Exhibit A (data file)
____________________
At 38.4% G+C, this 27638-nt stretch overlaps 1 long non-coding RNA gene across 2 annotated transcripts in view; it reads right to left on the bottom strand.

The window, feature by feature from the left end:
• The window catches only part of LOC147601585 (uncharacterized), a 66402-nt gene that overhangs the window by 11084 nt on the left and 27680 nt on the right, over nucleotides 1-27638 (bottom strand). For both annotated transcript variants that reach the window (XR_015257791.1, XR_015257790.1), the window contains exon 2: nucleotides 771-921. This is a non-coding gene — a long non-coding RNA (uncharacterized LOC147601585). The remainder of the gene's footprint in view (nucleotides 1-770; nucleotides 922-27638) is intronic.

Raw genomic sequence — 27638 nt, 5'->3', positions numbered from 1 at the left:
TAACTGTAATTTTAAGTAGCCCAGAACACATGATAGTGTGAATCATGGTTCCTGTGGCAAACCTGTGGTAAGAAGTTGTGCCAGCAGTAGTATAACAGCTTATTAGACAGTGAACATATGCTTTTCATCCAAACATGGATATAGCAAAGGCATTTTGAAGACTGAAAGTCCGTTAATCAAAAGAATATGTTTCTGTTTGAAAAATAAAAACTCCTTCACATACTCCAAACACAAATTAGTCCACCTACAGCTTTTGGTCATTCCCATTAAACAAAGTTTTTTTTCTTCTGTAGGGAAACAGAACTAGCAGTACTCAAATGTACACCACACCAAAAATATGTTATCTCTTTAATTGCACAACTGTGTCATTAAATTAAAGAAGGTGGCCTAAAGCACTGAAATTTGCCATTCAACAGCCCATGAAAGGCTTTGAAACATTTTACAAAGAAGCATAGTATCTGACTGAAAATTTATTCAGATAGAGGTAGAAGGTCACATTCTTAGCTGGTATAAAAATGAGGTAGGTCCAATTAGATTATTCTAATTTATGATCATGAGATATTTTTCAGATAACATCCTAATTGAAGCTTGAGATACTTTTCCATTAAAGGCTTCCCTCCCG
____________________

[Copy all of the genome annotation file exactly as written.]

At 38.4% G+C, this 27638-nt stretch overlaps 1 long non-coding RNA gene across 2 annotated transcripts in view; it reads right to left on the bottom strand.

The window, feature by feature from the left end:
• The window catches only part of LOC147601585 (uncharacterized), a 66402-nt gene that overhangs the window by 11084 nt on the left and 27680 nt on the right, over nucleotides 1-27638 (bottom strand). For both annotated transcript variants that reach the window (XR_015257791.1, XR_015257790.1), the window contains exon 2: nucleotides 771-921. This is a non-coding gene — a long non-coding RNA (uncharacterized LOC147601585). The remainder of the gene's footprint in view (nucleotides 1-770; nucleotides 922-27638) is intronic.

Raw genomic sequence — 27638 nt, 5'->3', positions numbered from 1 at the left:
TAACTGTAATTTTAAGTAGCCCAGAACACATGATAGTGTGAATCATGGTTCCTGTGGCAAACCTGTGGTAAGAAGTTGTGCCAGCAGTAGTATAACAGCTTATTAGACAGTGAACATATGCTTTTCATCCAAACATGGATATAGCAAAGGCATTTTGAAGACTGAAAGTCCGTTAATCAAAAGAATATGTTTCTGTTTGAAAAATAAAAACTCCTTCACATACTCCAAACACAAATTAGTCCACCTACAGCTTTTGGTCATTCCCATTAAACAAAGTTTTTTTTCTTCTGTAGGGAAACAGAACTAGCAGTACTCAAATGTACACCACACCAAAAATATGTTATCTCTTTAATTGCACAACTGTGTCATTAAATTAAAGAAGGTGGCCTAAAGCACTGAAATTTGCCATTCAACAGCCCATGAAAGGCTTTGAAACATTTTACAAAGAAGCATAGTATCTGACTGAAAATTTATTCAGATAGAGGTAGAAGGTCACATTCTTAGCTGGTATAAAAATGAGGTAGGTCCAATTAGATTATTCTAATTTATGATCATGAGATATTTTTCAGATAACATCCTAATTGAAGCTTGAGATACTTTTCCATTAAAGGCTTCCCTCCCG